One day Kate has had enough. The barter thing is too tedious. Wild boars have become the most popular meal on the island, and she’s the only who can hunt them. She feels confident enough to tell the rest of the gang that she’s resurrecting the old IslandCoin idea. And she’ll keep track of the balances. She won’t trade anyone boar anymore unless they accept her system. The gang is fed up with this barter thing anyways, so reluctantly they agree.
Another year goes by. Kate calls the shots and everybody has grown to accept her rule as a fact of life. Whenever you want to trade something on the island, you just go to Kate and tell her to update her sheet of balances.
Kate has become the island’s omnipotent central bank.
We ended up with a working system, but nobody except Kate is really thrilled about it. It’s not very efficient and Kate can cause mayhem if she pleases, but nobody knows of any other way.
Suppose another mysterious survivor shows up on the island one day (this happens from time to time on “Lost”). His name is Mr. Nakamoto and he has a great idea for the gang. It’s called decentralized consensus and it’s a nifty method where the entire gang can maintain the balance sheet together. Kate won’t be able to manipulate the numbers anymore.
Well, none of them will.
Even if one of them is out fishing, it can still work out. No need to wait for Kate anymore to be free to handle their business. The gang is happier. If Mr. Nakamoto had appeared in the pilot episode, they wouldn’t have had to waste a year on this damn barter system — or another year living under Kate’s economic dominion.
At a first glance, it seems that Mr. Nakamoto’s idea is just relevant for the island’s monetary system. But this isn’t the case, it’s actually relevant for many areas of life (or business) on the island.
Take advertising, for instance.
Sawyer used some of his firewood to build a big sign in the middle of camp. He thinks it’s a great idea to let Hugo write on it which vegetables are available this week. Kate loves the idea. Whenever she returns from a successful hunt, she wants to display the day’s bounty on the sign so everybody knows to come her way to trade.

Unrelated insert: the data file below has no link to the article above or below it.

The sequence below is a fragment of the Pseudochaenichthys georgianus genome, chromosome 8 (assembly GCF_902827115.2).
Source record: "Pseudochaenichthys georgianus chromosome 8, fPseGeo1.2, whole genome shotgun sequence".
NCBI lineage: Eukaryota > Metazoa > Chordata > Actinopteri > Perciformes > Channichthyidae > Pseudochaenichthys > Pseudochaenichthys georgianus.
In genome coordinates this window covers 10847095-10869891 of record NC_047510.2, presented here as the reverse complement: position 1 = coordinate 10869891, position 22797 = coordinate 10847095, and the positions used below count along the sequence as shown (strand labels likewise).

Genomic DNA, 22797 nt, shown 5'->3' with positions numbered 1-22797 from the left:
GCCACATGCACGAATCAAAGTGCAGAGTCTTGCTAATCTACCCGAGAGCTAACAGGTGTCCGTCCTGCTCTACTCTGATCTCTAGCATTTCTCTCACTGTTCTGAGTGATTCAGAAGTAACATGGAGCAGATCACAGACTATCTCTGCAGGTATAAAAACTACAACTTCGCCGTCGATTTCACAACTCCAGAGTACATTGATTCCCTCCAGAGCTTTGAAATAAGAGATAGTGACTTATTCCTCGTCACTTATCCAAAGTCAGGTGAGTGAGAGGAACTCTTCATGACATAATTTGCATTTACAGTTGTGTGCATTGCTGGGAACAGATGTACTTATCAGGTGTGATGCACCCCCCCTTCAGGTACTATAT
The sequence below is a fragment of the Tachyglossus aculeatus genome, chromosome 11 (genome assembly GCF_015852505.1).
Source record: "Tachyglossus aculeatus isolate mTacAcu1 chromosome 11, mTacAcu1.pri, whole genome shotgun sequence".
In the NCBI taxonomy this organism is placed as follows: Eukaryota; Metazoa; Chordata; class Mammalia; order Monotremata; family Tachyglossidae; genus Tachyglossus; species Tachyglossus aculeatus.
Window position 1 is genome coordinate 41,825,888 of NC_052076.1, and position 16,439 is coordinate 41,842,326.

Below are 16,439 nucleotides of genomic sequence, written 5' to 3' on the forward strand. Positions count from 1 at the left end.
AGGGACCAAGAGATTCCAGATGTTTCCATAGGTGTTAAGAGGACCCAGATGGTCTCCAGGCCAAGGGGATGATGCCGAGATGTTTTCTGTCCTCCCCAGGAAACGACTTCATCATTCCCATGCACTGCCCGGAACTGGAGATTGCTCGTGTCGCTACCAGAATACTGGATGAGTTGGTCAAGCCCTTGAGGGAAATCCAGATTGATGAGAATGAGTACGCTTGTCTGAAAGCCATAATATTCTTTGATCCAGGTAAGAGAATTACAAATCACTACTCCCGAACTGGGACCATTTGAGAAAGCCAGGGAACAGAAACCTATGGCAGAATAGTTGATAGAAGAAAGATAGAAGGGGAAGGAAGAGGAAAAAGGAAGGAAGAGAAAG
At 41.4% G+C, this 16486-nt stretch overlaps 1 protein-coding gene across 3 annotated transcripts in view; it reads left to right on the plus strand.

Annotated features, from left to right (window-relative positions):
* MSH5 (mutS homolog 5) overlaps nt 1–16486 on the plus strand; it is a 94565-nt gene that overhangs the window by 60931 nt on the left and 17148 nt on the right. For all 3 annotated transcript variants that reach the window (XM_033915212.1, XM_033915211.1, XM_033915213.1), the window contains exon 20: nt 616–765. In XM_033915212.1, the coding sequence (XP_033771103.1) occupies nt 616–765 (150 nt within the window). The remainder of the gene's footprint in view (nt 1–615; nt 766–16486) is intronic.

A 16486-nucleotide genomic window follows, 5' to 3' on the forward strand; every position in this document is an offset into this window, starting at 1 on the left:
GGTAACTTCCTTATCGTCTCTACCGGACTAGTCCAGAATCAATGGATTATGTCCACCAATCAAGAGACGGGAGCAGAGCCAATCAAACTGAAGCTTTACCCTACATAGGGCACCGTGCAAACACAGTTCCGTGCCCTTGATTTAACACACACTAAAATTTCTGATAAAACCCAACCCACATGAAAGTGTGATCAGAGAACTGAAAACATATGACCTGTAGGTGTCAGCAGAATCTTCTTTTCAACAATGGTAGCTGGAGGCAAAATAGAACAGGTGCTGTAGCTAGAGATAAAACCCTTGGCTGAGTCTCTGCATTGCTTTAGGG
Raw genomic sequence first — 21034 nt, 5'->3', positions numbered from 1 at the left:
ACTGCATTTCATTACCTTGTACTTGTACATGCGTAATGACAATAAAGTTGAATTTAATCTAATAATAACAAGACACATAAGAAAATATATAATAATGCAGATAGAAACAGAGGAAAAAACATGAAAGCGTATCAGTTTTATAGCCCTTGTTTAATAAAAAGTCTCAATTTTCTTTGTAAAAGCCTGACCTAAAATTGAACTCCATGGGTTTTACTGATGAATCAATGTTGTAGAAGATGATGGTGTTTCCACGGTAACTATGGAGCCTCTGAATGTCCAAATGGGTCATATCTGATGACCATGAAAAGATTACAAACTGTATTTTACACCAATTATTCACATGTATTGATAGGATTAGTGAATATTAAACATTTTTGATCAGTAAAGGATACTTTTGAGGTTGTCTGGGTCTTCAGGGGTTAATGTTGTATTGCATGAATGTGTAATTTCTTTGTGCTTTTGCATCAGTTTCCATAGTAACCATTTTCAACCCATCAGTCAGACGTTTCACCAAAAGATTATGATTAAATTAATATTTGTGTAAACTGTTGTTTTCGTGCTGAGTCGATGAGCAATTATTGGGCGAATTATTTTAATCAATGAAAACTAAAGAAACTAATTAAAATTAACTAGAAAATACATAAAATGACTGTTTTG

An argument ensues. There’s one sign and both Hugo and Kate want to use it. Jack, ever the peace maker, offers a solution. If Hugo and Kate want to use Sawyer’s sign on the same day, they’ll each bid a few coins to pay Sawyer for the pleasure. They’ll bid discretely so the second bidder won’t be able to outbid the first by a tiny amount. Naturally, the highest bidder will get the sign. Sounds like a fair system, but who’s going to go over the discrete offers and choose the highest one? Jack nominates himself. He’ll collect all competing bids and write them on a piece of paper, and by noon will let Sawyer know which sign to display. It’s quite a lot of hassle to do this every morning, so Jack will also take 1 coin as fee for his trouble.
The gang is not loving this system, but nobody has any other idea. Hugo is mostly worried that Kate will take advantage of her womanly charms to get Jack to choose her bids even if they’re lower.
One day, Jack finds a new stash of antibiotics and decides to use the sign to let everybody know about it. The next morning the gang wakes up and sees Jack’s banner displayed on the sign. Kate isn’t very happy that Jack is collecting the discrete bids and submitting his own bids to use the sign at the same time. The whole thing is pretty fishy.